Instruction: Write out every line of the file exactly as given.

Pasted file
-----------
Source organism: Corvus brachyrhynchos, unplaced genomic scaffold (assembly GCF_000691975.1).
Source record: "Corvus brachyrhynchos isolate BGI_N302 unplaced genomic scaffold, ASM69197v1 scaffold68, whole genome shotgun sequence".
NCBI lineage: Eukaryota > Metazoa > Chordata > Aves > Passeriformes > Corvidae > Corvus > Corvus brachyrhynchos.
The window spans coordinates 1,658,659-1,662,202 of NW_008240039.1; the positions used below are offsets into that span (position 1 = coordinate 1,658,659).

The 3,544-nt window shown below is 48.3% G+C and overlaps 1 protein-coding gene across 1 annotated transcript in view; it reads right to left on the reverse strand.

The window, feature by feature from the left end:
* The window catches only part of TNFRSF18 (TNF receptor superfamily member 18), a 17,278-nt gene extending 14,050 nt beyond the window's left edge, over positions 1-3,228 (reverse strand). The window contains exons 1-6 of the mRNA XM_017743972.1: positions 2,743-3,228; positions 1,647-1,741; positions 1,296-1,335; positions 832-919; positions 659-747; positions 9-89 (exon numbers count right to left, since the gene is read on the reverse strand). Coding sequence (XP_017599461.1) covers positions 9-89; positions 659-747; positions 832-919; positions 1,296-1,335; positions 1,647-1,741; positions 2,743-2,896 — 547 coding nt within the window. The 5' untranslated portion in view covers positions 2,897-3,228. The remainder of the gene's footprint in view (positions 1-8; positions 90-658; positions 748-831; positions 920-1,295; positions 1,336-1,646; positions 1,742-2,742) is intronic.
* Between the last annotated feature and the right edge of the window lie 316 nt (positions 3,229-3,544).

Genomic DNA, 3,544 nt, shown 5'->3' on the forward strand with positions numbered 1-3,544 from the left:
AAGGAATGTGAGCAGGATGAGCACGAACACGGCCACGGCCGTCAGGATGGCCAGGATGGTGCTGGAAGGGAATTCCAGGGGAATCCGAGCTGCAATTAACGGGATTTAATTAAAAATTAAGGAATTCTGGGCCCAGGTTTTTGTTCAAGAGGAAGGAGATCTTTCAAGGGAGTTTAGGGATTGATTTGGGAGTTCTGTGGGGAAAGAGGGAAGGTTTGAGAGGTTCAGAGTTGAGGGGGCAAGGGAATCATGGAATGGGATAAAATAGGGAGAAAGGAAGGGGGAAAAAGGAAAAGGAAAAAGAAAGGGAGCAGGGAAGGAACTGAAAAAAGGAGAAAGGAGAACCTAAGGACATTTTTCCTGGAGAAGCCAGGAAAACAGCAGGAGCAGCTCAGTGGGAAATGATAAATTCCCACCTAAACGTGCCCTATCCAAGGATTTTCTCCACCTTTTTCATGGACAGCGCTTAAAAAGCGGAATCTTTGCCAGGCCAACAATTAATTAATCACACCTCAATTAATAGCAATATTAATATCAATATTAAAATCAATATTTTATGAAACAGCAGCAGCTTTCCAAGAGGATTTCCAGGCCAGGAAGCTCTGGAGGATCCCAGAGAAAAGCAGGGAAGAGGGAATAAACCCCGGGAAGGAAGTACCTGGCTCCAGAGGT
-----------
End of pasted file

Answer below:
Source organism: Corvus brachyrhynchos, unplaced genomic scaffold (assembly GCF_000691975.1).
Source record: "Corvus brachyrhynchos isolate BGI_N302 unplaced genomic scaffold, ASM69197v1 scaffold68, whole genome shotgun sequence".
NCBI lineage: Eukaryota > Metazoa > Chordata > Aves > Passeriformes > Corvidae > Corvus > Corvus brachyrhynchos.
The window spans coordinates 1,658,659-1,662,202 of NW_008240039.1; the positions used below are offsets into that span (position 1 = coordinate 1,658,659).

The 3,544-nt window shown below is 48.3% G+C and overlaps 1 protein-coding gene across 1 annotated transcript in view; it reads right to left on the reverse strand.

The window, feature by feature from the left end:
* The window catches only part of TNFRSF18 (TNF receptor superfamily member 18), a 17,278-nt gene extending 14,050 nt beyond the window's left edge, over positions 1-3,228 (reverse strand). The window contains exons 1-6 of the mRNA XM_017743972.1: positions 2,743-3,228; positions 1,647-1,741; positions 1,296-1,335; positions 832-919; positions 659-747; positions 9-89 (exon numbers count right to left, since the gene is read on the reverse strand). Coding sequence (XP_017599461.1) covers positions 9-89; positions 659-747; positions 832-919; positions 1,296-1,335; positions 1,647-1,741; positions 2,743-2,896 — 547 coding nt within the window. The 5' untranslated portion in view covers positions 2,897-3,228. The remainder of the gene's footprint in view (positions 1-8; positions 90-658; positions 748-831; positions 920-1,295; positions 1,336-1,646; positions 1,742-2,742) is intronic.
* Between the last annotated feature and the right edge of the window lie 316 nt (positions 3,229-3,544).

Genomic DNA, 3,544 nt, shown 5'->3' on the forward strand with positions numbered 1-3,544 from the left:
AAGGAATGTGAGCAGGATGAGCACGAACACGGCCACGGCCGTCAGGATGGCCAGGATGGTGCTGGAAGGGAATTCCAGGGGAATCCGAGCTGCAATTAACGGGATTTAATTAAAAATTAAGGAATTCTGGGCCCAGGTTTTTGTTCAAGAGGAAGGAGATCTTTCAAGGGAGTTTAGGGATTGATTTGGGAGTTCTGTGGGGAAAGAGGGAAGGTTTGAGAGGTTCAGAGTTGAGGGGGCAAGGGAATCATGGAATGGGATAAAATAGGGAGAAAGGAAGGGGGAAAAAGGAAAAGGAAAAAGAAAGGGAGCAGGGAAGGAACTGAAAAAAGGAGAAAGGAGAACCTAAGGACATTTTTCCTGGAGAAGCCAGGAAAACAGCAGGAGCAGCTCAGTGGGAAATGATAAATTCCCACCTAAACGTGCCCTATCCAAGGATTTTCTCCACCTTTTTCATGGACAGCGCTTAAAAAGCGGAATCTTTGCCAGGCCAACAATTAATTAATCACACCTCAATTAATAGCAATATTAATATCAATATTAAAATCAATATTTTATGAAACAGCAGCAGCTTTCCAAGAGGATTTCCAGGCCAGGAAGCTCTGGAGGATCCCAGAGAAAAGCAGGGAAGAGGGAATAAACCCCGGGAAGGAAGTACCTGGCTCCAGAGGT